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Lapis Lazuli

In 18th century decorative arts, Lapis Lazuli held a prominent place due to its mesmerising blue color and its significance as a symbol of luxury, power, and artistic refinement. Lapis Lazuli is a deep blue semiprecious stone that has been highly valued throughout history for its intense color and rarity. The stone is composed mainly of the mineral lazurite, which gives it its characteristic blue hue.

The colour blue, especially the vibrant and rich shade found in Lapis Lazuli, has long been associated with qualities such as nobility, spirituality, and transcendence. In the 18th century, the use of Lapis Lazuli in decorative arts was not only a testament to the beauty of the stone but also a reflection of the era’s fascination with vivid and opulent colours.

Lapis Lazuli was often used as a decorative material in various forms during this period. Its intense blue colour made it a prized choice for creating eye-catching accents and details in furniture, jewelry, sculptures, and other ornamental pieces. The stone was frequently carved, polished, and incorporated into intricate designs, adding elegance and luxury to items of art and craftsmanship. Lapis lazuli had long been used in fine art, crushed and painted in the most sacred of paintings.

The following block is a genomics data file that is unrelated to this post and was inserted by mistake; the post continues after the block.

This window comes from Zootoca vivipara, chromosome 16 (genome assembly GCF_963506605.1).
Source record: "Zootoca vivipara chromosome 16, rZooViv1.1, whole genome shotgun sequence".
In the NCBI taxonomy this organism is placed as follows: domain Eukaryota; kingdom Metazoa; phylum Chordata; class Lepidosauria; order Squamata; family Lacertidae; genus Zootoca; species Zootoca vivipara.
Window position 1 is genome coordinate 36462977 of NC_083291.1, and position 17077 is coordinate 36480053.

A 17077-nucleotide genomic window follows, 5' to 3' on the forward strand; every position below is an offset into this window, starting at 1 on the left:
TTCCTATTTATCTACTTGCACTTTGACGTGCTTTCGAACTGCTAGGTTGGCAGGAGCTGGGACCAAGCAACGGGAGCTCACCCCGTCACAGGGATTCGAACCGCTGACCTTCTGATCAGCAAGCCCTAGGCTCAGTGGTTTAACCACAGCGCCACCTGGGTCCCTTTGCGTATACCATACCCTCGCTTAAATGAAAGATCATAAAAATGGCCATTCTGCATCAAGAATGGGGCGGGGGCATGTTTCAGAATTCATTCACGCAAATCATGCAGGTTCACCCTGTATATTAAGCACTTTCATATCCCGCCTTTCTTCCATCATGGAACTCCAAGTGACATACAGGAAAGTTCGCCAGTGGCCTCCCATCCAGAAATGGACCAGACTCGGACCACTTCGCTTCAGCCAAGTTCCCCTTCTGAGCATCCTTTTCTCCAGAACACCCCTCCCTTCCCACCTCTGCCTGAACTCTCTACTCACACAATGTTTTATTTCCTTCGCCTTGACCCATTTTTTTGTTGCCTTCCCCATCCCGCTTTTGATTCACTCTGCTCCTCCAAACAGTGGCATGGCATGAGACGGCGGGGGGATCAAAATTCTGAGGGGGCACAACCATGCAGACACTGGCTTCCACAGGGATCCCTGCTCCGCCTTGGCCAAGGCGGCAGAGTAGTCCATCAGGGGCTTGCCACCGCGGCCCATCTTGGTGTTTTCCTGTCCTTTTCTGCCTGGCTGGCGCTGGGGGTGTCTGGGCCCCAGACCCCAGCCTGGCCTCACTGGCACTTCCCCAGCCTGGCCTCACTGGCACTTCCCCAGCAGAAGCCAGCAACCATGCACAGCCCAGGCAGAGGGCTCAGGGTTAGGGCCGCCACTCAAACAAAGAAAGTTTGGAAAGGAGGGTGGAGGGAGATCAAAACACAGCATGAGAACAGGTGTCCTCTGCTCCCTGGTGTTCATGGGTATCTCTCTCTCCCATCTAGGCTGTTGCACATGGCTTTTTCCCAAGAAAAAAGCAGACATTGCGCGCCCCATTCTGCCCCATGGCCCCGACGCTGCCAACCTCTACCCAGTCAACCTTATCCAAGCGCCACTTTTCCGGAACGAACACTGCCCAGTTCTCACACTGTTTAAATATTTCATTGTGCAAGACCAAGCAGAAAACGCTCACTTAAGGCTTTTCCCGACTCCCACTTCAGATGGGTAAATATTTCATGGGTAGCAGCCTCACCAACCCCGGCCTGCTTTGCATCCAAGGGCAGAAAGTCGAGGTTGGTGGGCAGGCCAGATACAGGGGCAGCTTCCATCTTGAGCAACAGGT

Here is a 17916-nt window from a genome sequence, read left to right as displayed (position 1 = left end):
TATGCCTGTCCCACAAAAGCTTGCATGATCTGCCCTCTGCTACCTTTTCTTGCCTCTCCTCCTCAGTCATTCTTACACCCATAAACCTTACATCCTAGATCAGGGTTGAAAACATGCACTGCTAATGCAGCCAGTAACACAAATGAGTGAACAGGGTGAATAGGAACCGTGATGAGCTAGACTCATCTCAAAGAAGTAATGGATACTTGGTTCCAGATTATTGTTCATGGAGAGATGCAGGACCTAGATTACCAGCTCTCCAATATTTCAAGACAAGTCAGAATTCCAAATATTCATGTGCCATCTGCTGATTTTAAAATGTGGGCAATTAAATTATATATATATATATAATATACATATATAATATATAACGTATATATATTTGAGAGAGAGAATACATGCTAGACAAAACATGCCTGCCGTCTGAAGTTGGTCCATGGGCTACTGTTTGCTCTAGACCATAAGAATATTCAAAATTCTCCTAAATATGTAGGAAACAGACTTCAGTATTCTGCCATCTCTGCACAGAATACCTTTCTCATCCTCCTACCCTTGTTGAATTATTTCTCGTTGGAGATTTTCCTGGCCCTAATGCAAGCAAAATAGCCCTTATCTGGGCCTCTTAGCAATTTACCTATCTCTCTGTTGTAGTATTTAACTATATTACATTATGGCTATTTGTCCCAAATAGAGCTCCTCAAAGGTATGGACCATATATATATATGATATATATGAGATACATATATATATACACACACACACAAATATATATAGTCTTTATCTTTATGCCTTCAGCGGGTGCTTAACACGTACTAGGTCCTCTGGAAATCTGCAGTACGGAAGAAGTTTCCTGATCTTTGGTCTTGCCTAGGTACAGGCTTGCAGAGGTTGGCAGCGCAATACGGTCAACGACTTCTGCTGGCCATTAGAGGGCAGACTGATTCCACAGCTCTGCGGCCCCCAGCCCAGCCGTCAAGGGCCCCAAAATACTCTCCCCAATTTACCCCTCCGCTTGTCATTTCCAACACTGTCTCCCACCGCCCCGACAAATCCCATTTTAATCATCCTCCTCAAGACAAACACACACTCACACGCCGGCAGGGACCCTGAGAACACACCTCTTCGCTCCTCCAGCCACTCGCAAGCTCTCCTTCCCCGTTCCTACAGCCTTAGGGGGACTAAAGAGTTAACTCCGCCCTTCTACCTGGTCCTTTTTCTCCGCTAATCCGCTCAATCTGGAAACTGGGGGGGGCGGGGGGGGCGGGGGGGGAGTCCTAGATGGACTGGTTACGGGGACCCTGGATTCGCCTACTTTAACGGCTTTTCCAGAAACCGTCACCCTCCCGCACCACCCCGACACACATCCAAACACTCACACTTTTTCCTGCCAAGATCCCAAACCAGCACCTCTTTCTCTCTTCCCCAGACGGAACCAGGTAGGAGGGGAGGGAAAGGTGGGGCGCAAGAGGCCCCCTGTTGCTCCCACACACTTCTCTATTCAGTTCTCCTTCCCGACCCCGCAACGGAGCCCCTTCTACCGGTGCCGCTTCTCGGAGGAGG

One notable use of Lapis Lazuli in the 18th century was in Mughal dagger hilts. The Mughal Empire, which spanned the Indian subcontinent, was renowned for its exceptional craftsmanship and artistry. Lapis Lazuli was favored by Mughal artisans for its association with royalty and its stunning blue color that complemented the opulence of the era. Dagger hilts made from Lapis Lazuli were often of the finest gem quality stone, precious metals, and other gemstones, creating exquisite works of art that showcased both the beauty of the stone and the skill of the craftsmen.

The use of Lapis Lazuli in decorative arts during the 18th century reflected not only the aesthetic preferences of the time but also the cultural and symbolic significance attached to the color blue. The stone’s rarity and deep, celestial blue made it a symbol of prestige and refined taste, and its incorporation into decorative items was a way to demonstrate wealth and sophistication.

Today, Lapis Lazuli continues to be treasured in decorative arts and jewelry for its captivating color and historical significance. Its association with the 18th century decorative arts, particularly in Mughal art, remains a testament to its enduring allure.

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